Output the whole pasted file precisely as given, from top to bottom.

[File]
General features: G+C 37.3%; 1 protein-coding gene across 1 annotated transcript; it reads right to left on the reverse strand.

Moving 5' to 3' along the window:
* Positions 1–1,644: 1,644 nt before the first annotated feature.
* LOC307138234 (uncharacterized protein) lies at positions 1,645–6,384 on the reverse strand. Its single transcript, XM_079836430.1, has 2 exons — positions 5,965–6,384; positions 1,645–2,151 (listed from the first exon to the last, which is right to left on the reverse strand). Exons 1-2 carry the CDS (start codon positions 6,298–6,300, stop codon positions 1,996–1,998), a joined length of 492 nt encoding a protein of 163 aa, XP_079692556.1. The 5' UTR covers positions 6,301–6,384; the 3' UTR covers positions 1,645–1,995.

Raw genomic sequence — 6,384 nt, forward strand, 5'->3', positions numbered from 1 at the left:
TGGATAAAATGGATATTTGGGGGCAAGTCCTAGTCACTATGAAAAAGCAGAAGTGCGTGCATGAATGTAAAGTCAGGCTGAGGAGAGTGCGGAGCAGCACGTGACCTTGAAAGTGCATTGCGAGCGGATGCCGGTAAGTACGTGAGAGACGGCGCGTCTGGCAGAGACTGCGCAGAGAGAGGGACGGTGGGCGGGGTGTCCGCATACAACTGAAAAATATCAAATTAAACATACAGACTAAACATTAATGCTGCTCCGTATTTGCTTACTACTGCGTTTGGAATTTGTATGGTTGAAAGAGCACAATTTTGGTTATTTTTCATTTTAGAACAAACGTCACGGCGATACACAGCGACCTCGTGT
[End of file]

General features: G+C 37.3%; 1 protein-coding gene across 1 annotated transcript; it reads right to left on the reverse strand.

Moving 5' to 3' along the window:
* Positions 1–1,644: 1,644 nt before the first annotated feature.
* LOC307138234 (uncharacterized protein) lies at positions 1,645–6,384 on the reverse strand. Its single transcript, XM_079836430.1, has 2 exons — positions 5,965–6,384; positions 1,645–2,151 (listed from the first exon to the last, which is right to left on the reverse strand). Exons 1-2 carry the CDS (start codon positions 6,298–6,300, stop codon positions 1,996–1,998), a joined length of 492 nt encoding a protein of 163 aa, XP_079692556.1. The 5' UTR covers positions 6,301–6,384; the 3' UTR covers positions 1,645–1,995.

Raw genomic sequence — 6,384 nt, forward strand, 5'->3', positions numbered from 1 at the left:
TGGATAAAATGGATATTTGGGGGCAAGTCCTAGTCACTATGAAAAAGCAGAAGTGCGTGCATGAATGTAAAGTCAGGCTGAGGAGAGTGCGGAGCAGCACGTGACCTTGAAAGTGCATTGCGAGCGGATGCCGGTAAGTACGTGAGAGACGGCGCGTCTGGCAGAGACTGCGCAGAGAGAGGGACGGTGGGCGGGGTGTCCGCATACAACTGAAAAATATCAAATTAAACATACAGACTAAACATTAATGCTGCTCCGTATTTGCTTACTACTGCGTTTGGAATTTGTATGGTTGAAAGAGCACAATTTTGGTTATTTTTCATTTTAGAACAAACGTCACGGCGATACACAGCGACCTCGTGT